In the past, water projects initiated by the government in the Northwest have been unsuccessful. Lack of ongoing accountability, particularly for maintenance, is the classic reason for water system failure in communities such as these. To safeguard against this and per the requirements of DINEPA for all rural water projects, Heifer helped form a six-person committee, with one person responsible for each water point (five points in total) and reporting to a committee president, who in turn reports back to Heifer and DINEPA. During the construction, Heifer trained community members in minor repairs, and DINEPA will be responsible for maintenance needed beyond these capabilities. Heifer is currently examining options for creating a water system maintenance fund, including a small annual fee for use ($0.55 to $1.10 per family).
There is plentiful water in the spring; Heifer additionally established a system to control the use of water at the water points to avoid waste, making it available two times a day, in the morning and evening. The leaders in charge of the water points are trained in water management to ensure the area is protected and free of contamination. Group members have also started to plant trees around the spring to provide a future water catchment system.
Community members are invested in this important project, not only because of the benefits they will reap, but also because they contributed their own labor to the construction. They walked long distances to procure construction materials, like sand and rocks, and they did most of the digging to place the pipes. So far, 292 people have participated in Heifer’s Cornerstones training, and the plan is to train all community members over time. Training in water conservation and the importance of preventing water source contamination will be conducted in the coming months. Since they have suffered so long from the lack of available water, they have a true appreciation for the accessibility of quality of water and how it translates into thriving agriculture and livestock production, improved health and enterprising business ventures.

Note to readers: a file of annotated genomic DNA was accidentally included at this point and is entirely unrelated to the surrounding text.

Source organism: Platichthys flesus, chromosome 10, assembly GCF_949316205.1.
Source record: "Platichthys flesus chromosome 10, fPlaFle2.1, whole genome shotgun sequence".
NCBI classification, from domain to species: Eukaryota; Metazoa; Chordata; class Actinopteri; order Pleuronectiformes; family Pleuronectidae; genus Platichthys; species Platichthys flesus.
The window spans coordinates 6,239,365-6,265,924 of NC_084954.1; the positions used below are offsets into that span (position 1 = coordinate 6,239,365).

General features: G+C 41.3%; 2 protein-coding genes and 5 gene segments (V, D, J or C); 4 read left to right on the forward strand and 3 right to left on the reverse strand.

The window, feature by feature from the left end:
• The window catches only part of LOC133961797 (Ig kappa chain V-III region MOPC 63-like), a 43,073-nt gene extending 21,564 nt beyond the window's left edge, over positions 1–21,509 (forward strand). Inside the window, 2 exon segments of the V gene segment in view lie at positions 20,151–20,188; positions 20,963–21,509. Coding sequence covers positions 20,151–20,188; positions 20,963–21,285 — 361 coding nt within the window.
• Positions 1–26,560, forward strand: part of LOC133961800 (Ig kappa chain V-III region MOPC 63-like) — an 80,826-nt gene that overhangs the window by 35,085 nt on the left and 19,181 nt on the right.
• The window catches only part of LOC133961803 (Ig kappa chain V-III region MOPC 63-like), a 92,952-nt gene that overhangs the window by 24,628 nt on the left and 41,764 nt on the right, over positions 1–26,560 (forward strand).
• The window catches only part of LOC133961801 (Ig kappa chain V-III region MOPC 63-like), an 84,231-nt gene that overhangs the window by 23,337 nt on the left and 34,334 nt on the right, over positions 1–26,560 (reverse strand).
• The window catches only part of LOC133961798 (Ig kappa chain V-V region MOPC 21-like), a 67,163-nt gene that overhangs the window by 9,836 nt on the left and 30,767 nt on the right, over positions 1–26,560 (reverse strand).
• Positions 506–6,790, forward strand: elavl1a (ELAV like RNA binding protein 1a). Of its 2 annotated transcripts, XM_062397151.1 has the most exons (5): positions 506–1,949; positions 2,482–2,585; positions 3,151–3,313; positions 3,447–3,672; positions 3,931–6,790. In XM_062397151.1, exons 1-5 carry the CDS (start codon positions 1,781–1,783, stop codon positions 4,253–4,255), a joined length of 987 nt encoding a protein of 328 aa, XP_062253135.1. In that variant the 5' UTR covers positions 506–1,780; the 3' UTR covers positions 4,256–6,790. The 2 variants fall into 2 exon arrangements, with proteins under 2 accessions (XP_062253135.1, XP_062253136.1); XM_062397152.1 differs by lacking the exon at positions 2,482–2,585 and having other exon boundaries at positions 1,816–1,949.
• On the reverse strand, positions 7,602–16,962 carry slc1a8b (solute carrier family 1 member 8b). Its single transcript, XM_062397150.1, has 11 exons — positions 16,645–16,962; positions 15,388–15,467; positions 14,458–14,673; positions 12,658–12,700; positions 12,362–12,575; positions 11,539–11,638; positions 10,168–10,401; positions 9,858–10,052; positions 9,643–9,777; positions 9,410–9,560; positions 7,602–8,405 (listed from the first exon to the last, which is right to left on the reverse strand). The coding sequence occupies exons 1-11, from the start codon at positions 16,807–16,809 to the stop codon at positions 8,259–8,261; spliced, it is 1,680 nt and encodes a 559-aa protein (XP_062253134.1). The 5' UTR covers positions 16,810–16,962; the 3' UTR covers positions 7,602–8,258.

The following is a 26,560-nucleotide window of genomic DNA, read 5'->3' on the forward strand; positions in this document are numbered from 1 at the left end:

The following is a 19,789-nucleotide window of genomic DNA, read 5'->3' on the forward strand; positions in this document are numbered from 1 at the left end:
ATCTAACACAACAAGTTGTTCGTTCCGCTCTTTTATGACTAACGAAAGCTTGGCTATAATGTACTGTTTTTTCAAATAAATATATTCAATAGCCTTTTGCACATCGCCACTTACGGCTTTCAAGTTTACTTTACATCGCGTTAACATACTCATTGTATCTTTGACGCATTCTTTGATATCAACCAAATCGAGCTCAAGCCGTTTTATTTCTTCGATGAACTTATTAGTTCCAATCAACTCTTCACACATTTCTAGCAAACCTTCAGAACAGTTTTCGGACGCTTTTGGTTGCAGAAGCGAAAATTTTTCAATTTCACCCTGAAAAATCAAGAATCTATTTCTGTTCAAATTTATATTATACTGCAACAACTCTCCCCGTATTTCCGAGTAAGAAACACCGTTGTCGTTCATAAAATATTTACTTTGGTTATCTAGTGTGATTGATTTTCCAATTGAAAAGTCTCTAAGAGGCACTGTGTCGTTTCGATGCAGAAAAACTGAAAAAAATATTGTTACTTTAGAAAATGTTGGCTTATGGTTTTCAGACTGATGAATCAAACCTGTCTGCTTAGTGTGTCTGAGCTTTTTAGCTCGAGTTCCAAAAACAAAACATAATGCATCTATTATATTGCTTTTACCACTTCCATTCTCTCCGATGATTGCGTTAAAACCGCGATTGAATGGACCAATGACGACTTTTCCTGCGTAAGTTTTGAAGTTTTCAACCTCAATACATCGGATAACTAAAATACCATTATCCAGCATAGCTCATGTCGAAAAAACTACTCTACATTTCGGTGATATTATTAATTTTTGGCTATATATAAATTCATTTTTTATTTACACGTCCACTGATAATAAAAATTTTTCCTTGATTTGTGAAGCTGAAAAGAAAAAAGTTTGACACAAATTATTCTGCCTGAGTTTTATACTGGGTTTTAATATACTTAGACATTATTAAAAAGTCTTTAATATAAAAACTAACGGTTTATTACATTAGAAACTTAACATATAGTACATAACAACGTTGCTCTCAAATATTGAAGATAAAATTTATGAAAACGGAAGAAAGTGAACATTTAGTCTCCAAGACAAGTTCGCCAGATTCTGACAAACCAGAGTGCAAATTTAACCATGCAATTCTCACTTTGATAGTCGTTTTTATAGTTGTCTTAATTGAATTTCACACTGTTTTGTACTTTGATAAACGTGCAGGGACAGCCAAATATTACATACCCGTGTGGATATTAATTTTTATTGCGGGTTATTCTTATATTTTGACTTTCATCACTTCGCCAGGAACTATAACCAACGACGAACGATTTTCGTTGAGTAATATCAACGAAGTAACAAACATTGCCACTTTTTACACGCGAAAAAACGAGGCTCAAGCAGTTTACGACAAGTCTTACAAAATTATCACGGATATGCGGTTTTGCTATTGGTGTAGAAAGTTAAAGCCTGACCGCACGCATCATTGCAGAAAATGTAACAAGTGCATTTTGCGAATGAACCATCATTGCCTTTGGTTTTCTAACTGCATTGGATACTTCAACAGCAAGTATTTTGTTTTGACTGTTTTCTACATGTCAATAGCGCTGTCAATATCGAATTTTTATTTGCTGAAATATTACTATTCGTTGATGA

Marie Lucette, age 67, who lives near the new water point in Tranquille, moved to the village 30 years ago. She and her three children would walk every day to fetch water from Jondefe. “ I walked for almost two hours each day to fetch just 10 liters of water. When I arrived back home, I was extremely tired and hungry, and most times I had no food to eat. This left me with very little time to work my farm and sell my produce in the market. Over the years I have developed back pains, because sometimes I carried the water can on my back. Now Heifer has turned a fading dream into a reality. There is water right outside my door,” Lucette said.
Many communities in the Northwest are dealing with the same dry conditions. Heifer’s goal, through REACH and strategic water-related alliances, is to work with those communities to ensure they have access to both potable and irrigation water so they may eventually increase their crop yields and livestock production.